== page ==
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All opinions are subject to modification and technical correction prior to official publication in the North Carolina Reports and North Carolina Court of Appeals Reports. In the event of discrepancies between the electronic version of an opinion and the print version appearing in the North Carolina Reports and North Carolina Court of Appeals Reports, the latest print version is to be considered authoritative.


NO. COA01-1098

NORTH CAROLINA COURT OF APPEALS

Filed: 16 July 2002

BARRY WEAVER, Administrator of, the Estate of Beverly Davis Weaver, Deceased,
            Plaintiff,
v .    

GENERAL DOUGLAS McARTHUR O'NEAL, MATTHEW BRIAN DALE, AND MARY K. UMBERGER,
        Defendants

    Appeal by plaintiff from judgment entered by Judge Jack W. Jenkins Superior Court, Johnston County. Heard in the Court of Appeals on 22 May 2002.

    Mast, Schulz, Mast, Mills & Stem, P.A., by Bradley N. Schulz, for plaintiff-appellant.

    George L. Simpson, III, for defendant-appellee.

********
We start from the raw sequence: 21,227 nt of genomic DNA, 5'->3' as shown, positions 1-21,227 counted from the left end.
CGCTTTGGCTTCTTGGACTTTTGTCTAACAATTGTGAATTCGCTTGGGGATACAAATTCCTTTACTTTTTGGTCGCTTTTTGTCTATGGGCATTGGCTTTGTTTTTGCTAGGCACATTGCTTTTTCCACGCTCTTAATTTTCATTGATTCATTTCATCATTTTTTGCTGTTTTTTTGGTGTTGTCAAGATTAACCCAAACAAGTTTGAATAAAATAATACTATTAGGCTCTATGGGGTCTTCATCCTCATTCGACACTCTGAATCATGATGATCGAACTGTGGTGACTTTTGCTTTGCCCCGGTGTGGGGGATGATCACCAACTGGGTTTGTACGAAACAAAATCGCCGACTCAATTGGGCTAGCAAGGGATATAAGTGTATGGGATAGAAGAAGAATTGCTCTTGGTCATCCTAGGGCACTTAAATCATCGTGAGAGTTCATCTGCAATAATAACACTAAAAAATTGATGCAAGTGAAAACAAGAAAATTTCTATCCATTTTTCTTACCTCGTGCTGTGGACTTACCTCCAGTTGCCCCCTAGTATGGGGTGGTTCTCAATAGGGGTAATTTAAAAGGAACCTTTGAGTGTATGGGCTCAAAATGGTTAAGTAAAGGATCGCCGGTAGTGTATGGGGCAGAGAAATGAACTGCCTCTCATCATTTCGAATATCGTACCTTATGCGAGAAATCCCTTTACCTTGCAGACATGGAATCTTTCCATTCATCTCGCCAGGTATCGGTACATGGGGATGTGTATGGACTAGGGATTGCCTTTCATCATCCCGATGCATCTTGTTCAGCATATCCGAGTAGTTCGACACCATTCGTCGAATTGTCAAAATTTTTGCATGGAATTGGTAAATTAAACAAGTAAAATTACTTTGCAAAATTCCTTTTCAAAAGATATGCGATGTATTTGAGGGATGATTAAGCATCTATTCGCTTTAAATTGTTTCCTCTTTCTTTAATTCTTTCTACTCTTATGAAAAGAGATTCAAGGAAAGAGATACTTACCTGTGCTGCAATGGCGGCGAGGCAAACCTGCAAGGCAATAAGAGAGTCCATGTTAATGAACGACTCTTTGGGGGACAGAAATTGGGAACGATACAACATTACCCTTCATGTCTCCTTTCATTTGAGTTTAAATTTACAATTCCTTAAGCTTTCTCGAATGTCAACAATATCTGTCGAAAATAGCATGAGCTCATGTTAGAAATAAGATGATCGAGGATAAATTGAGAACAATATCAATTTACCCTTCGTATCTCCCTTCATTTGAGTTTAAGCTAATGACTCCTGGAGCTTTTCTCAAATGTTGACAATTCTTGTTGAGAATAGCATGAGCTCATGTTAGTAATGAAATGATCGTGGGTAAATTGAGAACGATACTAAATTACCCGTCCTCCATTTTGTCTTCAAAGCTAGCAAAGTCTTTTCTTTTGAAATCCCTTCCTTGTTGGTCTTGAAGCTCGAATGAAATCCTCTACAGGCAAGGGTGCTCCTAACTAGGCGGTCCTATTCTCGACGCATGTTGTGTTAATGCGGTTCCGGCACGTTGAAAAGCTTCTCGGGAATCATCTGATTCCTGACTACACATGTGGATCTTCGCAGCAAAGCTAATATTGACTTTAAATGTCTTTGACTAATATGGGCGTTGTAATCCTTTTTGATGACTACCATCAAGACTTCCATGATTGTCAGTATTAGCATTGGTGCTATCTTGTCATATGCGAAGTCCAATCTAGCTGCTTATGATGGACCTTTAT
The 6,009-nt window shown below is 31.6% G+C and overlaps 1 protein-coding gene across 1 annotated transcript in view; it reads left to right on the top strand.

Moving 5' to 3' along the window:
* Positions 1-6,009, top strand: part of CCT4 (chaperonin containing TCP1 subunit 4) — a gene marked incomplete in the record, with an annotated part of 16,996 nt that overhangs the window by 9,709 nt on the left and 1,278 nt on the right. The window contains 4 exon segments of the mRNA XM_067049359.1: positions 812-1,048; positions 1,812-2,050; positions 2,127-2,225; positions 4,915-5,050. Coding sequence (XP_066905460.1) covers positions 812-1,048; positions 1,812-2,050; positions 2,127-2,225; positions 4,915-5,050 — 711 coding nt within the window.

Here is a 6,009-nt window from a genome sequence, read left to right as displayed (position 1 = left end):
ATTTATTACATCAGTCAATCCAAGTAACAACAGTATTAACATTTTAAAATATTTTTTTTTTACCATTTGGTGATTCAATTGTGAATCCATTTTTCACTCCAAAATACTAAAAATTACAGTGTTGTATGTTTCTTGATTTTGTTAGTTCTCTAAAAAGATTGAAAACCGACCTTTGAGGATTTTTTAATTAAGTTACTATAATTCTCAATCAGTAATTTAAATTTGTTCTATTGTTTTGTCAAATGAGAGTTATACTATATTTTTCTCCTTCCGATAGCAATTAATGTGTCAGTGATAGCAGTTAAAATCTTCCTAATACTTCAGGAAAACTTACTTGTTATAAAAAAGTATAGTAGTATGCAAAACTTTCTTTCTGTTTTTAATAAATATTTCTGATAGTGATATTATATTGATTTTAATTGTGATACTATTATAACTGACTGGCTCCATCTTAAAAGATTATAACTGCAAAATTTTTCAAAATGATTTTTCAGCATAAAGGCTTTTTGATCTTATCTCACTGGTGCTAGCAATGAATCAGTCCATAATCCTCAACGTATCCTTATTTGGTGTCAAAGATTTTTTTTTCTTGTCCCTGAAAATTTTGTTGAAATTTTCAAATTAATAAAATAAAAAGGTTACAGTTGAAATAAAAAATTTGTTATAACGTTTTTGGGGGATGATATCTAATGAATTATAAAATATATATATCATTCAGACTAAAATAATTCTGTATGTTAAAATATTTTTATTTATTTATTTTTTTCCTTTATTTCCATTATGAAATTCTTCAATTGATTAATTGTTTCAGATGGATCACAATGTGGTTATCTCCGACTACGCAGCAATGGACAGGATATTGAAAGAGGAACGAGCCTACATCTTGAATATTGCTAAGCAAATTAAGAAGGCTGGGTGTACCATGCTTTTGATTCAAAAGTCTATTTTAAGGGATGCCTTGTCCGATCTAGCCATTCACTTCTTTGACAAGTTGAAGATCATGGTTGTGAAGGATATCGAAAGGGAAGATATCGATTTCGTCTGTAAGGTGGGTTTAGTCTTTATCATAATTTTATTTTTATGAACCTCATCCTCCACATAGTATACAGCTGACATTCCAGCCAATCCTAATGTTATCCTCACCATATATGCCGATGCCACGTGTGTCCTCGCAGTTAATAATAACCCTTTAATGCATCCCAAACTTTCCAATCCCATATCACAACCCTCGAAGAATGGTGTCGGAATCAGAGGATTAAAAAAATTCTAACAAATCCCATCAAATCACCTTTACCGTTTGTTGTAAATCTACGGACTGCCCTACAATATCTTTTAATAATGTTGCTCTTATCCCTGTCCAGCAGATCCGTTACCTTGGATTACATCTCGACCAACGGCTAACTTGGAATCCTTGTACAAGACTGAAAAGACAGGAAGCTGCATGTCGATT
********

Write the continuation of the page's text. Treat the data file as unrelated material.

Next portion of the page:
WYNN, Judge.

    This appeal arises from an action to obtain uninsured motorist coverage for the vehicular death of Beverly Weaver notwithstanding the fact that her named insured husband, Barry Weaver, had expressly rejected the coverage before she was added as an insured. We uphold the trial court's grant of summary judgment favoring defendant North Carolina Farm Bureau Mutual Insurance Company.
    The underlying incident occurred on 9 July 1999 when an automobile driven by General Douglas McArthur O'Neal and owned by Matthew Brian Dale collided head-on with another vehicle killing its driver, Beverly Weaver. Mary K. Umberger had borrowed the vehicle from Dale and permitted O'Neal to drive it.     After obtaining default judgments against O'Neal and Umberger, and dismissing without prejudice the action against Dale, the Estate of Beverly Davis Weaver brought this action under N.C. Gen. Stat. § 20-279.21(b)(3) directly against Mr. Weaver's insurer, Farm Bureau Mutual Insurance Company, seeking uninsured motorist coverage. Neither party disputes that O'Neal and Umberger were uninsured at the time of the accident.
    Farm Bureau Mutual Insurance Company initially issued the subject policy to Mr. Weaver in 1981 as the sole named insured. He married Mrs. Weaver six years later. On renewing the policy in February 1992, Mr. Weaver expressly rejected both the Uninsured motorist and Underinsured motorist coverage on a selection/rejection form promulgated by the North Carolina Insurance Rate Bureau and approved by the North Carolina Commissioner of Insurance. In October 1992, Mr. Weaver added Mrs. Weaver to the policy as a named insured; thereafter, the policy was renewed for consecutive six-month policy periods through the 3 February to 3 August 1999 policy period in which the accident occurred.